That's right, I've got the open-source zealot heebie-jeebies. The last time I introduced myself to a OSZ, in a casino bar wind-down after a great marriage ceremony we all attended, he shocked me by saying, "We just shouldn't talk to each other," and walked away. And that was him mustering all of his abilities to be civil!
Anyway... I'm quite proud of who I work for so Thu / Fri / Sat may or may not have some more interesting moments for one Microsoftie...
Oh, and as an extra, here's a link to my latest Web 2.0 exercise-wear from Mule Design.
Scott Roberts has a tips and tricks post around the Office 2007 Contact Selector control that you can add to your InfoPath form: InfoPath Team Blog : Open your rolodex from InfoPath using the Contact Selector
It is not a built-in, first-class control, meaning that you'll have to do some work to get it integrated into your form 100%. But it's a lot easier doing all that vs. writing your own control from scratch.
I've always kept an eye out for Intuit, curious if they would ever start towards the e-forms market: Intuit's upgraded QuickBase hastens competition with Microsoft, Google
I've always said that if someone asked me to code up the binary search algorithm as part of an interview, I'd bonk them on the nose. Why? Why get so upset over an obvious algorithm that anyone can explain? Because there are always bugs: Official Google Research Blog: Extra, Extra - Read All About It: Nearly All Binary Searches and Mergesorts are Broken
Now a whole new class of bugs: integer overflow.
Hmm. Now I'm almost hoping someone does ask me to code up a binary search at my next interview, just so that I can do a safe mid-point calculation and see them contemplate whether or not to ask me why in the world the line is coded that way.
Wellll, who am I to disagree with Forrester Research, especially given this delicious title: Forrester Research: Microsoft InfoPath: A Strong Performer In e-Forms Leveraging MS Office?
The report hasn't made its way to our internal market research repository yet. I look forward to the read...
Updated: read it. Lesson: don't get too cocky from the title of a report. While InfoPath ranked "Strong Performer" IBM and Adobe's products got ranked as the higher "Leader" products. The report was well done, just I didn't agree with the weightings used to come up with the final metrics.
There is nothing better for learning a new product or features or such than a practical example. David has two parts so far to his "Building Permit" example:
Along comes the Sysinternals PowerShell IDE - dang. I'm in the middle of learning some Python via IronPython. I thought about learning PowerShell (aka Monad) but have put it off. Now this. Hmm.
Want to know about some of the deeper aspects of InfoPath integration in Office 2007? Here's a good collection: Andrew May's WebLog : InfoPath Forms in Office SharePoint Server 2007
This also includes pointers to:
Actually, the master topic for that last bullet is here: InfoPath Forms for Workflows.
Here's an excellent overview of how to use the new InfoPath designer feature to create a template part in InfoPath 2007: InfoPath 2007: Creating a Template Part.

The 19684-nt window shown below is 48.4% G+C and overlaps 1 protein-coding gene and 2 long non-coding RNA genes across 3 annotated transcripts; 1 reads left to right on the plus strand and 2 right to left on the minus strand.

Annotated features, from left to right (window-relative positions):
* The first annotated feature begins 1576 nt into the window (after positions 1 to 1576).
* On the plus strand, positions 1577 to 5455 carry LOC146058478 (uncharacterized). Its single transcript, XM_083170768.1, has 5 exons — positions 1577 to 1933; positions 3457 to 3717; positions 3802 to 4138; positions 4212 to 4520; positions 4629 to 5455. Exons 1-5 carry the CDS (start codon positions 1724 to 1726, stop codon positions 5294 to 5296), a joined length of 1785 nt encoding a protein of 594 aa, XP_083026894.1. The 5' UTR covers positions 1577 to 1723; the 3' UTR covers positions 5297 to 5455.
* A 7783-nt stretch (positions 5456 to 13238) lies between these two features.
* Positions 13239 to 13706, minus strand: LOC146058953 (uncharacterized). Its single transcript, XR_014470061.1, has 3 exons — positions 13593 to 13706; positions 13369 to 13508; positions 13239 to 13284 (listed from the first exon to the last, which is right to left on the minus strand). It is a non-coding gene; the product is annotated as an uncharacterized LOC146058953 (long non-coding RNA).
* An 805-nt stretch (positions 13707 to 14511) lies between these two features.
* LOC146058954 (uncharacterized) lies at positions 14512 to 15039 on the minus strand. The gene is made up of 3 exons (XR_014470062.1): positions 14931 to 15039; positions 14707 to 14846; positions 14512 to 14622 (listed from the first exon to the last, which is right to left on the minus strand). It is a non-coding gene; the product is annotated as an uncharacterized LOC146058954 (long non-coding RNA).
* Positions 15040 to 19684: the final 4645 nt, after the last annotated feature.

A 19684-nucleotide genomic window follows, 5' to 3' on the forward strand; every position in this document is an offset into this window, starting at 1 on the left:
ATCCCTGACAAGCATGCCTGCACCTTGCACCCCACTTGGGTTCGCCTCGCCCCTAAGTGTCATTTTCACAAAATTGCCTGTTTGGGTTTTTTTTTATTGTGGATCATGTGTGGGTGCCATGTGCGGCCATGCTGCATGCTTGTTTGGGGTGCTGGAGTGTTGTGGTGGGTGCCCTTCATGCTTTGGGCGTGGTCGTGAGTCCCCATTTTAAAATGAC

What's a good use for a template part? The blog post picks one of the best examples: contact information. Perhaps when you design your forms, you find yourself over and over again dealing with the same constructs (like, say, patient name and address information). You can design a template part to make that part of the form design quick.
Oh, man... I'm so sorry for all of our customers, partners, and Microsoft co-workers in Boston: TechEd Bus Drivers Go on Strike.
Here's a one-stop collection of Microsoft InfoPath resources: Office Developer Center: InfoPath Community.
It even has - right now - a video of an amazing collection of good looking InfoPath team members introducing you to some of the new features in InfoPath 2007.
I'm still waiting and hoping that the original Buffy the Vampire Slayer game for Xbox will one day show up on the 360 backwards compatibility list... but I'm not holding my breath too much. I'm a big Buffy fan and it was a great game, though Willow looked a little scary.
I havemany found memories of playing it late into the night, all alone in Graham, with Bella up on the couch snuggled next to me and Beauregard sleeping down on the floor. They made it through lots of noises, but didn't care for the howls of the vampire dogs.
At least Chaos Bleeds is available: Xbox.com Xbox 360 - Original Xbox Games on Xbox 360
Here's an MSDN article to give you more of a taste of using the new hostable InfoPath control within a WinForm application: Hosting the InfoPath Form Editing Environment in a Custom Windows Form Application - by Mike Talley.
It includes a link to the sample application, too, showing how one would write a simple shell around the InfoPath form control.
One thing new that this article touches on is the Submit to Host data adapter: perhaps when the user presses "submit" you want your hosting infrastructure to do something with that resultant XML. This is basically a hosting specific adapter to let you do so.
Additionally, the article calls out some of the features not supported in hosted InfoPath. If this causes you grief, please blog about it or share with us your scenarios so that we can better understand what's going on for you.
I'm trying this out to see how it does in my code editor. (Shh! It's not VS2005)
Oh, no, now here comes this review of the SanDisk Sansa e2** series SanDisk Sansa e260 review - Engadget: they likie!
I think I'll just need to see if I can download the manual and then play with it. I want it a lot less given that work handed out some very nifty tiny 1GB MP3/WMA players. Perhaps if I can get a good deal...